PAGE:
When you’re young, friends are important, and when you’re a teenager, they are all-important. I had great friends growing up in DeKalb. At first there was Teag Solberg and–I want to say the Rose boys, but I may have the name wrong. But before long the Owens family moved in just a block and a half away. Barry and I had so much in common we could have been brothers. He was my best friend growing up, and we are still close and get together when we can. As luck would have it, a lot of kids roughly my age all ended up living in the same neighborhood. There was Barry on Delcy, and a half-block closer to me Al Wiggin; behind Al on Terrace was Dave Cluff; and later, a block over on Joanne, was the Turner family with Doug and Glenn. At some point the Terrys moved in not far away (on Dresser? I don’t recall exactly), and it was interesting to actually have a girl move into the neighborhood. Although Aleesa was the only girl in our neighborhood, there was always a number of girls roughly our age in the Ward. I think we boys all had our various crushes from time to time (I probably had a crush on just about every girl in the Ward at one time or another), but you didn’t dare let anyone know about it, or you would be teased relentlessly (and mercilessly). Having a lot of good friends made Church fun and interesting. And when it was time to serve a mission, although I never really even considered not going, it was easier to go when all my friends were also serving.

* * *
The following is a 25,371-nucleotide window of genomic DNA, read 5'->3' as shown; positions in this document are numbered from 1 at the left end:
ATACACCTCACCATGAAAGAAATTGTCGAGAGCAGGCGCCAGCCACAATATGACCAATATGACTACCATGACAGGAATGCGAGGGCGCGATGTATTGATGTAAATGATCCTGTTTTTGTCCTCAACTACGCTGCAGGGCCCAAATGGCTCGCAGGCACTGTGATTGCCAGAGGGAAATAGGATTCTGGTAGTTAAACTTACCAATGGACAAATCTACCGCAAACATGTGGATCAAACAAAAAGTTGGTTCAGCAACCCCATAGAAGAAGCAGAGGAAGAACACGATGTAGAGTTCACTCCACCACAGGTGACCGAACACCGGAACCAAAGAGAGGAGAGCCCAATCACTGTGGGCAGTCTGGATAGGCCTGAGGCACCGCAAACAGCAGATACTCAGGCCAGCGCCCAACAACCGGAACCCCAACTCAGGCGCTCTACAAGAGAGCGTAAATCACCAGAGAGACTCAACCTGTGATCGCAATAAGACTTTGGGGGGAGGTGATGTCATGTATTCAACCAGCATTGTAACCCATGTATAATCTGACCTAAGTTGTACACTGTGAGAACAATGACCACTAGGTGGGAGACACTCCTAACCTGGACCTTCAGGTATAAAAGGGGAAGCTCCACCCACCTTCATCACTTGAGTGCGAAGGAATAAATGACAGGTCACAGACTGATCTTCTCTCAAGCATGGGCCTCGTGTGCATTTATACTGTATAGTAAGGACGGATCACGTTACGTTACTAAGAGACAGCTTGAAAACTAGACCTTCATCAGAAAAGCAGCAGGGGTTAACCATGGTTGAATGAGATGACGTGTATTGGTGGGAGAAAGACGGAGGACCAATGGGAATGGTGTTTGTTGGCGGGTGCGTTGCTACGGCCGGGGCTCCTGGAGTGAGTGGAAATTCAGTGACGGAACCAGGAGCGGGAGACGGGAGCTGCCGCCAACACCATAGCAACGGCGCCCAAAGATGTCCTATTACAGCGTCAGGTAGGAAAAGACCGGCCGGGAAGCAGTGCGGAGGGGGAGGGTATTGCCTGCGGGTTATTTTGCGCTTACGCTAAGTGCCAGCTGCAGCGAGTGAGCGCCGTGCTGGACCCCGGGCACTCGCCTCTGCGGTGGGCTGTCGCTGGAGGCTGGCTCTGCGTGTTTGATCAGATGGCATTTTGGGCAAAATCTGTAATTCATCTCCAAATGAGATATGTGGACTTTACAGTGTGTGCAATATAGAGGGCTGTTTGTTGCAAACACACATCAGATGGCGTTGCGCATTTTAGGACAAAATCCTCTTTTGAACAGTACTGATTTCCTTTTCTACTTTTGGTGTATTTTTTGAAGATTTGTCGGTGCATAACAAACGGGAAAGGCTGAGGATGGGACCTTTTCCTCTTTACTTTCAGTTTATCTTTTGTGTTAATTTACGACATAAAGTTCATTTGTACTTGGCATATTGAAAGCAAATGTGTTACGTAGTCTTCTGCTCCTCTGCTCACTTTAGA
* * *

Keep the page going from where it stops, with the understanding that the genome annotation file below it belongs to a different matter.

I loved growing up in that old Church building on High Street. When I was a teen I would gladly have traded it for a nice modern building with a basketball court, but in retrospect I’m glad I went to the old building. It had a lot of charm. Most Mormon kids don’t get to grow up gazing at beautiful stained glass windows, and I think that’s a shame. The old building had all kinds of interesting quirks and hiding places that were just made for a young boy to explore. (I remember when Joseph Anderson came and dedicated the building as a Ward building.)
[Three paragraphs of a more personal nature omitted.]
Thank you again for a great childhood. I will always have a soft spot in my heart for the DeKalb Ward.